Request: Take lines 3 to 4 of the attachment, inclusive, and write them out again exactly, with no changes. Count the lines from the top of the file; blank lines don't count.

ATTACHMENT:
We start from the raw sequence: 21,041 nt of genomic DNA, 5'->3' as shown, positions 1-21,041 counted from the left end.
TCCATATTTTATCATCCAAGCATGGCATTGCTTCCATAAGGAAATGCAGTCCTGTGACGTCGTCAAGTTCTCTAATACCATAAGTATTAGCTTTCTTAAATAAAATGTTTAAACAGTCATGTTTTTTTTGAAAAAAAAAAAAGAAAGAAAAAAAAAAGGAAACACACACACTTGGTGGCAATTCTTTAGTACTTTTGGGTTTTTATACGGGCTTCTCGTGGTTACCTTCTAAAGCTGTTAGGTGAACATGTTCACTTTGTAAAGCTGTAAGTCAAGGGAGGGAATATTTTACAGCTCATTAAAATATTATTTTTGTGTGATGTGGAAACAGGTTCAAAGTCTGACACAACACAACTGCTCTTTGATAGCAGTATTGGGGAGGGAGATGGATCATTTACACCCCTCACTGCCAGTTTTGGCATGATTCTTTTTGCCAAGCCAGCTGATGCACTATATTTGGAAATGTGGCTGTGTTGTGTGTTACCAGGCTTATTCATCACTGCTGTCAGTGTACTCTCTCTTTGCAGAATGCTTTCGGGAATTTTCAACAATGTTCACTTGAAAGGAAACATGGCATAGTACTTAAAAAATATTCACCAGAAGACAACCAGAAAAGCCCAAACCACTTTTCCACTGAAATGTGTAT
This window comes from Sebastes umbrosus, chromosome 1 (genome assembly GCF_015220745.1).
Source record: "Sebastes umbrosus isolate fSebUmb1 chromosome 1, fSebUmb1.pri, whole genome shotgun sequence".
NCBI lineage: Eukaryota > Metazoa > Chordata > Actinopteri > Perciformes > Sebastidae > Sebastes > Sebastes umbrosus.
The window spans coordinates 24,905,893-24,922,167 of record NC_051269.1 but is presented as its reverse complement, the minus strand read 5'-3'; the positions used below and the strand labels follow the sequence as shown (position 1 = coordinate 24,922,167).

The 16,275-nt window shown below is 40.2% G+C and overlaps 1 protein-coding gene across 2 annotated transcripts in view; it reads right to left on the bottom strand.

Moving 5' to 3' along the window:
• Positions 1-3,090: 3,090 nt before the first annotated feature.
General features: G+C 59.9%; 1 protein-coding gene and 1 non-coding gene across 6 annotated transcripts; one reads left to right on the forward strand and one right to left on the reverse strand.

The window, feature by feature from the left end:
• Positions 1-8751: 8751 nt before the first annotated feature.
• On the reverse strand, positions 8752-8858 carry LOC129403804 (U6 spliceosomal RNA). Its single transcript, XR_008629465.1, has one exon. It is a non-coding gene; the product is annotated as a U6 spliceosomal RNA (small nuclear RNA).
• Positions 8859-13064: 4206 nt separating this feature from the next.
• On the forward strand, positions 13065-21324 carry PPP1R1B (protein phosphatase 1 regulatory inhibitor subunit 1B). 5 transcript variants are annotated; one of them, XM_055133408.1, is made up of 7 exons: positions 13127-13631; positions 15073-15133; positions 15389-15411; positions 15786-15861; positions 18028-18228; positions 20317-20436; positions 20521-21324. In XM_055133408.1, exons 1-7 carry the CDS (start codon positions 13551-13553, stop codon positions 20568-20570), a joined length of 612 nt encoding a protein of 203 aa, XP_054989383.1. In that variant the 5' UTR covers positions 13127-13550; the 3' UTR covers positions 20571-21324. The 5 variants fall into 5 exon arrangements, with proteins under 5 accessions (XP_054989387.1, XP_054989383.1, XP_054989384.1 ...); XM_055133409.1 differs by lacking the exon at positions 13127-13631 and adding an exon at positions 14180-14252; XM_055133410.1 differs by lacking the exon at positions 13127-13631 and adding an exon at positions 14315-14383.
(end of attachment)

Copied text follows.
This window comes from Sebastes umbrosus, chromosome 1 (genome assembly GCF_015220745.1).
Source record: "Sebastes umbrosus isolate fSebUmb1 chromosome 1, fSebUmb1.pri, whole genome shotgun sequence".